Equity prices, like the prices of everything, are determined by the interaction of supply and demand factors. The latest flow-of -funds data from the Federal Reserve have an interesting factoid on the supply-side of the equities-price equation. In the fourth quarter of last year, net issuance of domestic corporate equities totaled $986 billion at a seasonally-adjusted annual rate - a record dollar amount of issuance (see Chart 1). This also was a record issuance relative to nominal GDP - 6.9% (see Chart 2).
Who was doing all of this issuing? Chart 3 shows us that it was the financial system, desperate for new capital to replace a huge amount of old "depreciated" capital, that was doing all the issuing. At a seasonally-adjusted annual rate, financial institutions were net issuers of equity to the tune of $1.4 trillion in the last year's fourth quarter while nonfinancial corporations were net "retirers" of $450 billion of equity.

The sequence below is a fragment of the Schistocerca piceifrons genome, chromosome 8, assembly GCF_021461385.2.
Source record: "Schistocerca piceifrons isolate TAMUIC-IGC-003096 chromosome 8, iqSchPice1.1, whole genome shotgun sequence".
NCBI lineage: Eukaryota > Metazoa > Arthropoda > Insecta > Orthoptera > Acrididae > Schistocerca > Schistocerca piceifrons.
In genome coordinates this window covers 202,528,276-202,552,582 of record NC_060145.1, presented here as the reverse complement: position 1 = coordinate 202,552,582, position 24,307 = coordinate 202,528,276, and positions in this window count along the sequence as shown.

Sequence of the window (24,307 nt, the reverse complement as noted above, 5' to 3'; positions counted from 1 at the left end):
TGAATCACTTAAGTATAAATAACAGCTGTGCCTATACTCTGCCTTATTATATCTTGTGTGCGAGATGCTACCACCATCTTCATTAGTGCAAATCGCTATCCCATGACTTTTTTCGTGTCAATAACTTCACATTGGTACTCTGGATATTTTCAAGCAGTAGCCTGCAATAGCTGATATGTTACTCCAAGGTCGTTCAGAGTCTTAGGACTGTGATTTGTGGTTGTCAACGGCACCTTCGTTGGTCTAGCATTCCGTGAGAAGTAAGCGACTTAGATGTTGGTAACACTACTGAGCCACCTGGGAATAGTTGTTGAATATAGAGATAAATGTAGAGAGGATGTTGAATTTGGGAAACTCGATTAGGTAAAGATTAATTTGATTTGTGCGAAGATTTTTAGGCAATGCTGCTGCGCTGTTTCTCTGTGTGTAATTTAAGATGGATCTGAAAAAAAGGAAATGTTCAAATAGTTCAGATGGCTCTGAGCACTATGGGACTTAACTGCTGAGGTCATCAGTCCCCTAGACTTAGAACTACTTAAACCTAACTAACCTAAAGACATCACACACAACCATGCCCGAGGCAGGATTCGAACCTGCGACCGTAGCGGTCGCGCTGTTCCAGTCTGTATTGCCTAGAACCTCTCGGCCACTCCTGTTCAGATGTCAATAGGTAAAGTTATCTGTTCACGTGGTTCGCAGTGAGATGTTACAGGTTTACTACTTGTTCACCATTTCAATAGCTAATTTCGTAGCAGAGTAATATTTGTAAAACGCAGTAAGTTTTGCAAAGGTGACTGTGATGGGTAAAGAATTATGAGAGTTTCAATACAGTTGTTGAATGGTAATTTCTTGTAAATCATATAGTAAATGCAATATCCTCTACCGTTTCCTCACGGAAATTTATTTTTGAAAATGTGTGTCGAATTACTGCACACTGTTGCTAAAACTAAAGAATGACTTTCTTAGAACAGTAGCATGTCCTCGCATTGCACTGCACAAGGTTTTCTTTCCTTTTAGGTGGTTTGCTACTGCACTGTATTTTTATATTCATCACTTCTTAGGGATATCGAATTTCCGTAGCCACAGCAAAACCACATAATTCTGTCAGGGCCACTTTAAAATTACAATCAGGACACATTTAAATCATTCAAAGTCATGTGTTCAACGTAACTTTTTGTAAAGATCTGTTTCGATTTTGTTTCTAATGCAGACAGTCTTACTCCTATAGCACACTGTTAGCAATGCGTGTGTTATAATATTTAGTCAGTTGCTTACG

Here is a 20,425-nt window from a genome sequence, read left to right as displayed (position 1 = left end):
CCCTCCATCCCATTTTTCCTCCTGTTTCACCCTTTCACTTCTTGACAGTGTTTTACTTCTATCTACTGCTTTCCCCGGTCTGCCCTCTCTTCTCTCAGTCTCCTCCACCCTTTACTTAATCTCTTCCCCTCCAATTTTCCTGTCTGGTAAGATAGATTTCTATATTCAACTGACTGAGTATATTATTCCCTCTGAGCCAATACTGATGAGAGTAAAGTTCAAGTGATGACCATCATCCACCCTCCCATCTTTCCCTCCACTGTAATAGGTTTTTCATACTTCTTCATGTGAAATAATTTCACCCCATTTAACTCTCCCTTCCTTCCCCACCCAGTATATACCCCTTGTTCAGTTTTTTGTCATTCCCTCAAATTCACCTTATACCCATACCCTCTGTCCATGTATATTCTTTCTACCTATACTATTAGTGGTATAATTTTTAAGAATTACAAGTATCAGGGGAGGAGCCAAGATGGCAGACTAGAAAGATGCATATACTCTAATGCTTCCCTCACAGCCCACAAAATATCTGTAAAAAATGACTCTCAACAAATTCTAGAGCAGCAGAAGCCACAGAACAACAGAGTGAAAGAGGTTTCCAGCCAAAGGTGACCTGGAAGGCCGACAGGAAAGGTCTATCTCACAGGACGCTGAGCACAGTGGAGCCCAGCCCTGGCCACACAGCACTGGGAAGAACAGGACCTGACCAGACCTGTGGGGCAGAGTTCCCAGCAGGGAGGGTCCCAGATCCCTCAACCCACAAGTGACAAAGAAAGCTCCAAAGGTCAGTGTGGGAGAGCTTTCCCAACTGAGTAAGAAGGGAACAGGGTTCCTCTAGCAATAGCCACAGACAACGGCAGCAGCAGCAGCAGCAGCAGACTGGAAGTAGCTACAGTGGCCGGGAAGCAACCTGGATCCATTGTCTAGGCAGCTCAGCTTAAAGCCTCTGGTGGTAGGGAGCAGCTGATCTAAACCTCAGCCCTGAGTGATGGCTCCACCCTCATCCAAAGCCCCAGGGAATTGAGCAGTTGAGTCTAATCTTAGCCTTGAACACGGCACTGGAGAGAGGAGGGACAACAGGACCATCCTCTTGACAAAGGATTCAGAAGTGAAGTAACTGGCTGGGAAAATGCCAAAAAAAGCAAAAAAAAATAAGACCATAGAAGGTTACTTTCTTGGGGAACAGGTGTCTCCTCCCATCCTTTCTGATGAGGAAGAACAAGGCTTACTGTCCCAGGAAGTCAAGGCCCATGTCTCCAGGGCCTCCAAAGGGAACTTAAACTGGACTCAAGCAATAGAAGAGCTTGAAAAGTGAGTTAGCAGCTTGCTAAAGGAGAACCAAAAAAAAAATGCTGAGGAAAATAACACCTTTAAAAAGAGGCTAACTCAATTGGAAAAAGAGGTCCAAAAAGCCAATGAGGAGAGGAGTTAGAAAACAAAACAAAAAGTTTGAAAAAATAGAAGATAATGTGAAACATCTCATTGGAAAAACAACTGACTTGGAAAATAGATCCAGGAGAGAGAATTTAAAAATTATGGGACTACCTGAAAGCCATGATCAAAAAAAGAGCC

At the same time the financial institutions were issuing record absolute and relative amounts of new equity, I think it is safe to say that investors' demand for financial institutions' equities was somewhat inhibited. Chart 4 shows that the yield on AA-rated debt issued by financial institutions was rising sharply in both absolute terms as well as relative to AA-rated debt issued by industrial corporations. If investors were becoming much more risk averse with regard to financial institutions' investment grade debt, it stands to reason they were more risk averse with regard to financial institutions' equity capital.
In sum, there is no mystery as to why the broad U.S. stock indexes took a dive in the fourth quarter of last year. It simply was a matter of an increase in supply accompanied a decrease in demand.